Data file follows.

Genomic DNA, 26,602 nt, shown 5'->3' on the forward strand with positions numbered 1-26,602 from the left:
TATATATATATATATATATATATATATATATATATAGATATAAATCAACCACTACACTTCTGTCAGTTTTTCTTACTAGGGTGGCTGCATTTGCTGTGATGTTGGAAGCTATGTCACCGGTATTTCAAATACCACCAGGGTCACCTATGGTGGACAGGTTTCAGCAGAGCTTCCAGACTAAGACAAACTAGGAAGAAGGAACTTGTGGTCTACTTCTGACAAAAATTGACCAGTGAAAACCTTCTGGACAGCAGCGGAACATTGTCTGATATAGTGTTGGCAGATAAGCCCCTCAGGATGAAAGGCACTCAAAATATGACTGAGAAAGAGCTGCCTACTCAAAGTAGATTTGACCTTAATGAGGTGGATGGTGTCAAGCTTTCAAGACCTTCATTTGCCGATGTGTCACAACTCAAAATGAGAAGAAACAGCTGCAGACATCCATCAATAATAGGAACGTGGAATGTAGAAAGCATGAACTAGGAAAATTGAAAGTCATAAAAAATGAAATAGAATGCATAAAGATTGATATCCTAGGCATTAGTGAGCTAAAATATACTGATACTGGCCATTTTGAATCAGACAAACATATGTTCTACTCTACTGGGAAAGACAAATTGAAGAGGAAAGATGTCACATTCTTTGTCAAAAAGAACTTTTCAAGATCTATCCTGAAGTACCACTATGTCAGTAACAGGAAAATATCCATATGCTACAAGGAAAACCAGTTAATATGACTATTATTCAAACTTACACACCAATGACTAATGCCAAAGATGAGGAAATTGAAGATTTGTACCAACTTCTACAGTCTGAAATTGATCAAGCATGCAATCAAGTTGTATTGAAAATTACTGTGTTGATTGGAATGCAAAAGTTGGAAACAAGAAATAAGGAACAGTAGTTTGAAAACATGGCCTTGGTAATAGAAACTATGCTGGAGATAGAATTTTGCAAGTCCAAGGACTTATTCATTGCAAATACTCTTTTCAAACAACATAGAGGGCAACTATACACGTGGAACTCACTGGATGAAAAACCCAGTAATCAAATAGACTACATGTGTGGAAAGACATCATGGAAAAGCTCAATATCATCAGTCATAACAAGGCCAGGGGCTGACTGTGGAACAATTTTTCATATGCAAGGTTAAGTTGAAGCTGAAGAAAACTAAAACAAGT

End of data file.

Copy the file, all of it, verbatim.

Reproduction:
Genomic DNA, 26,602 nt, shown 5'->3' on the forward strand with positions numbered 1-26,602 from the left:
TATATATATATATATATATATATATATATATATATAGATATAAATCAACCACTACACTTCTGTCAGTTTTTCTTACTAGGGTGGCTGCATTTGCTGTGATGTTGGAAGCTATGTCACCGGTATTTCAAATACCACCAGGGTCACCTATGGTGGACAGGTTTCAGCAGAGCTTCCAGACTAAGACAAACTAGGAAGAAGGAACTTGTGGTCTACTTCTGACAAAAATTGACCAGTGAAAACCTTCTGGACAGCAGCGGAACATTGTCTGATATAGTGTTGGCAGATAAGCCCCTCAGGATGAAAGGCACTCAAAATATGACTGAGAAAGAGCTGCCTACTCAAAGTAGATTTGACCTTAATGAGGTGGATGGTGTCAAGCTTTCAAGACCTTCATTTGCCGATGTGTCACAACTCAAAATGAGAAGAAACAGCTGCAGACATCCATCAATAATAGGAACGTGGAATGTAGAAAGCATGAACTAGGAAAATTGAAAGTCATAAAAAATGAAATAGAATGCATAAAGATTGATATCCTAGGCATTAGTGAGCTAAAATATACTGATACTGGCCATTTTGAATCAGACAAACATATGTTCTACTCTACTGGGAAAGACAAATTGAAGAGGAAAGATGTCACATTCTTTGTCAAAAAGAACTTTTCAAGATCTATCCTGAAGTACCACTATGTCAGTAACAGGAAAATATCCATATGCTACAAGGAAAACCAGTTAATATGACTATTATTCAAACTTACACACCAATGACTAATGCCAAAGATGAGGAAATTGAAGATTTGTACCAACTTCTACAGTCTGAAATTGATCAAGCATGCAATCAAGTTGTATTGAAAATTACTGTGTTGATTGGAATGCAAAAGTTGGAAACAAGAAATAAGGAACAGTAGTTTGAAAACATGGCCTTGGTAATAGAAACTATGCTGGAGATAGAATTTTGCAAGTCCAAGGACTTATTCATTGCAAATACTCTTTTCAAACAACATAGAGGGCAACTATACACGTGGAACTCACTGGATGAAAAACCCAGTAATCAAATAGACTACATGTGTGGAAAGACATCATGGAAAAGCTCAATATCATCAGTCATAACAAGGCCAGGGGCTGACTGTGGAACAATTTTTCATATGCAAGGTTAAGTTGAAGCTGAAGAAAACTAAAACAAGT